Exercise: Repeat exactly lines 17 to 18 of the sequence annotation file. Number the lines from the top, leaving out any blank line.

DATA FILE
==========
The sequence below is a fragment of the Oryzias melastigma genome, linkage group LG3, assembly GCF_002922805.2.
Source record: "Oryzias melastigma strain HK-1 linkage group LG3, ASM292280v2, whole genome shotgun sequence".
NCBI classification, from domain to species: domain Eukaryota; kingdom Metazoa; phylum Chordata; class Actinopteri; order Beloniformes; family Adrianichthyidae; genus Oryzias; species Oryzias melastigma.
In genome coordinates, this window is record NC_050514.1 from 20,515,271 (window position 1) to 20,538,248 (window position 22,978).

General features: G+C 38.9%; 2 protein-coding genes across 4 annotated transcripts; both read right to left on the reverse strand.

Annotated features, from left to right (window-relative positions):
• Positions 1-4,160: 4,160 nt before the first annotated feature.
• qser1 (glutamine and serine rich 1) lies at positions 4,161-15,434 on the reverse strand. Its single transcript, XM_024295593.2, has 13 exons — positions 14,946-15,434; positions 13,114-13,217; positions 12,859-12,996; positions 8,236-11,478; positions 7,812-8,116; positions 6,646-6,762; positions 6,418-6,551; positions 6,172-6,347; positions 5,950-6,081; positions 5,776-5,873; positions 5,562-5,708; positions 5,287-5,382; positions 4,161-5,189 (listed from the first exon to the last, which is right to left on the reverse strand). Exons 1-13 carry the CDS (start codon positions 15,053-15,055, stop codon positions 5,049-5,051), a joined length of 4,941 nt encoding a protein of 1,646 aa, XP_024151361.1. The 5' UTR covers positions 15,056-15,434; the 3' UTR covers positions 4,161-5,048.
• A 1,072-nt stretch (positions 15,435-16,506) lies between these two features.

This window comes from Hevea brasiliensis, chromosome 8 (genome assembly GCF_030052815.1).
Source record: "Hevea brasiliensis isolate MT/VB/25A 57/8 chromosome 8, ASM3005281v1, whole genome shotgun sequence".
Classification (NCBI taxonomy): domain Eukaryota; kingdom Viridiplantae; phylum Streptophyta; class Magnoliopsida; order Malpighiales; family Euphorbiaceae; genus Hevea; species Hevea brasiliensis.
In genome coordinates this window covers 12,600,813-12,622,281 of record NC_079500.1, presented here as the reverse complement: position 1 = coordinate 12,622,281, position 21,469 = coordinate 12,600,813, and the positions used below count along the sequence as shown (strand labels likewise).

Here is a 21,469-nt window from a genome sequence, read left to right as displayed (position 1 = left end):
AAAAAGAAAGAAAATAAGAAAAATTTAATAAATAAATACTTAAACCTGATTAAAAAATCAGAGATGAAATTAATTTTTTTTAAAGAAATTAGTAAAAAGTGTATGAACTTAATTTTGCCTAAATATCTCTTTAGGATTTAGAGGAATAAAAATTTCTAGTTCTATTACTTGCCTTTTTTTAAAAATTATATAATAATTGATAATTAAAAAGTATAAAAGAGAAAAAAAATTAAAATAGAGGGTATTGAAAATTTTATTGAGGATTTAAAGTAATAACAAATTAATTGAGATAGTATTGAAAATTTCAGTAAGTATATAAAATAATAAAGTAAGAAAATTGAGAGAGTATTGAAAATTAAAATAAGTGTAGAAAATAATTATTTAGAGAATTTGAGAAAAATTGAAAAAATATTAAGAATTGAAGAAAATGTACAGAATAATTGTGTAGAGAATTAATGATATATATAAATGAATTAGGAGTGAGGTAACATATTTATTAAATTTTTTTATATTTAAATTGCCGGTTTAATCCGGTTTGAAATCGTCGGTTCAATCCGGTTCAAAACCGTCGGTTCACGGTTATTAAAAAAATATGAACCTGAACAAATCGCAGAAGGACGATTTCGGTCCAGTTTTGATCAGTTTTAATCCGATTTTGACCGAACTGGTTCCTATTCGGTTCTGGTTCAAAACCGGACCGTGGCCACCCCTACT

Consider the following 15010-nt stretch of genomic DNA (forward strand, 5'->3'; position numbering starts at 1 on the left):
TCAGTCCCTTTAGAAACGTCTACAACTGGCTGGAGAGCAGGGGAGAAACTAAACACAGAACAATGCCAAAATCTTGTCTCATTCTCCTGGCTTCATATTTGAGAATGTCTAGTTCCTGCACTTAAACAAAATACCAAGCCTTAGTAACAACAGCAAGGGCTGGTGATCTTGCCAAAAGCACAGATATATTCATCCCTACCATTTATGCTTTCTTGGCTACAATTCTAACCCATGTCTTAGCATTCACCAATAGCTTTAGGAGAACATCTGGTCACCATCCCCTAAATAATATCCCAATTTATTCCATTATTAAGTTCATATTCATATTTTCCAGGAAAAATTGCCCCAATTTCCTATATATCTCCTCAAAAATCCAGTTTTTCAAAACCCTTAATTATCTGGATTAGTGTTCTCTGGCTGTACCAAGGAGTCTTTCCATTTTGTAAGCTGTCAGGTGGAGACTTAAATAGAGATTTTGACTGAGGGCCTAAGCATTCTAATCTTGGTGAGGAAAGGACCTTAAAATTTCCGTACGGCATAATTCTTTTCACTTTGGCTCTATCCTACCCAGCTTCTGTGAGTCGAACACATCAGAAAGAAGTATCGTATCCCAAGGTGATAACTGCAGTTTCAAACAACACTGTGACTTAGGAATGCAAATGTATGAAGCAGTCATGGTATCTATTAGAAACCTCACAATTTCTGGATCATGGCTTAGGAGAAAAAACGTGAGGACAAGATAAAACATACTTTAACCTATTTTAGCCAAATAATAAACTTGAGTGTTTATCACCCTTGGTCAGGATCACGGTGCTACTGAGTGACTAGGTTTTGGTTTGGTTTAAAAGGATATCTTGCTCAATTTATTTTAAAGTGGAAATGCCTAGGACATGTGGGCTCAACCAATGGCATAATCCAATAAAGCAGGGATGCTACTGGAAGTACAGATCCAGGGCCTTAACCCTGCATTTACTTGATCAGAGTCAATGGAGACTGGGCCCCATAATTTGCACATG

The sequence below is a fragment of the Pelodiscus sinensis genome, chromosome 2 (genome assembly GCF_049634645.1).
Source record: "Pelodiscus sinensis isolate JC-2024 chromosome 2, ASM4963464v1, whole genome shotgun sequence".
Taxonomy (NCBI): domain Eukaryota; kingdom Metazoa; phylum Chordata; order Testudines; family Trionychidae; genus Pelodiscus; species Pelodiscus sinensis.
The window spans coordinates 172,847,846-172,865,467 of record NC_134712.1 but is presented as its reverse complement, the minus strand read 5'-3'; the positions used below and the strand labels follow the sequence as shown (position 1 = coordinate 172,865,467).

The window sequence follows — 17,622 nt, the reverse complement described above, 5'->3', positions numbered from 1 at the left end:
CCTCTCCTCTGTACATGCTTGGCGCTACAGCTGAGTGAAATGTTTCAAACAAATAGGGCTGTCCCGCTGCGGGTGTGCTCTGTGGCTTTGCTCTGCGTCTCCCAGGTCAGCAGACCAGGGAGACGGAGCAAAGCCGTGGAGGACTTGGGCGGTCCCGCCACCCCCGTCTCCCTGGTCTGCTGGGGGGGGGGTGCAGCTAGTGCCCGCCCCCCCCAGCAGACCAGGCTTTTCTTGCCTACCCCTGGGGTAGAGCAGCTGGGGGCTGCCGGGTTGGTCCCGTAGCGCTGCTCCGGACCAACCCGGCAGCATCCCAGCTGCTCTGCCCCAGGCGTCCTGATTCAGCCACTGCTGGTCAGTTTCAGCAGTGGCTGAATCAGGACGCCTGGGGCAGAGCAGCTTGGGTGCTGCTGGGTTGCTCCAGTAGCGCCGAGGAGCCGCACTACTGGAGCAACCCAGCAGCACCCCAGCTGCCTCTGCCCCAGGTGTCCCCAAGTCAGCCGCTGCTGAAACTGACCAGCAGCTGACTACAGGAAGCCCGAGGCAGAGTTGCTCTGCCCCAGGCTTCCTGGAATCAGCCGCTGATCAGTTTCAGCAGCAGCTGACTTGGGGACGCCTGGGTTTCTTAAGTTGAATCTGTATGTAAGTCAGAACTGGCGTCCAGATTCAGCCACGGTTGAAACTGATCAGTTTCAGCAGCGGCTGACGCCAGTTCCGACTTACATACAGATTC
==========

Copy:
TCAGTCCCTTTAGAAACGTCTACAACTGGCTGGAGAGCAGGGGAGAAACTAAACACAGAACAATGCCAAAATCTTGTCTCATTCTCCTGGCTTCATATTTGAGAATGTCTAGTTCCTGCACTTAAACAAAATACCAAGCCTTAGTAACAACAGCAAGGGCTGGTGATCTTGCCAAAAGCACAGATATATTCATCCCTACCATTTATGCTTTCTTGGCTACAATTCTAACCCATGTCTTAGCATTCACCAATAGCTTTAGGAGAACATCTGGTCACCATCCCCTAAATAATATCCCAATTTATTCCATTATTAAGTTCATATTCATATTTTCCAGGAAAAATTGCCCCAATTTCCTATATATCTCCTCAAAAATCCAGTTTTTCAAAACCCTTAATTATCTGGATTAGTGTTCTCTGGCTGTACCAAGGAGTCTTTCCATTTTGTAAGCTGTCAGGTGGAGACTTAAATAGAGATTTTGACTGAGGGCCTAAGCATTCTAATCTTGGTGAGGAAAGGACCTTAAAATTTCCGTACGGCATAATTCTTTTCACTTTGGCTCTATCCTACCCAGCTTCTGTGAGTCGAACACATCAGAAAGAAGTATCGTATCCCAAGGTGATAACTGCAGTTTCAAACAACACTGTGACTTAGGAATGCAAATGTATGAAGCAGTCATGGTATCTATTAGAAACCTCACAATTTCTGGATCATGGCTTAGGAGAAAAAACGTGAGGACAAGATAAAACATACTTTAACCTATTTTAGCCAAATAATAAACTTGAGTGTTTATCACCCTTGGTCAGGATCACGGTGCTACTGAGTGACTAGGTTTTGGTTTGGTTTAAAAGGATATCTTGCTCAATTTATTTTAAAGTGGAAATGCCTAGGACATGTGGGCTCAACCAATGGCATAATCCAATAAAGCAGGGATGCTACTGGAAGTACAGATCCAGGGCCTTAACCCTGCATTTACTTGATCAGAGTCAATGGAGACTGGGCCCCATAATTTGCACATG

The sequence below is a fragment of the Pelodiscus sinensis genome, chromosome 2 (genome assembly GCF_049634645.1).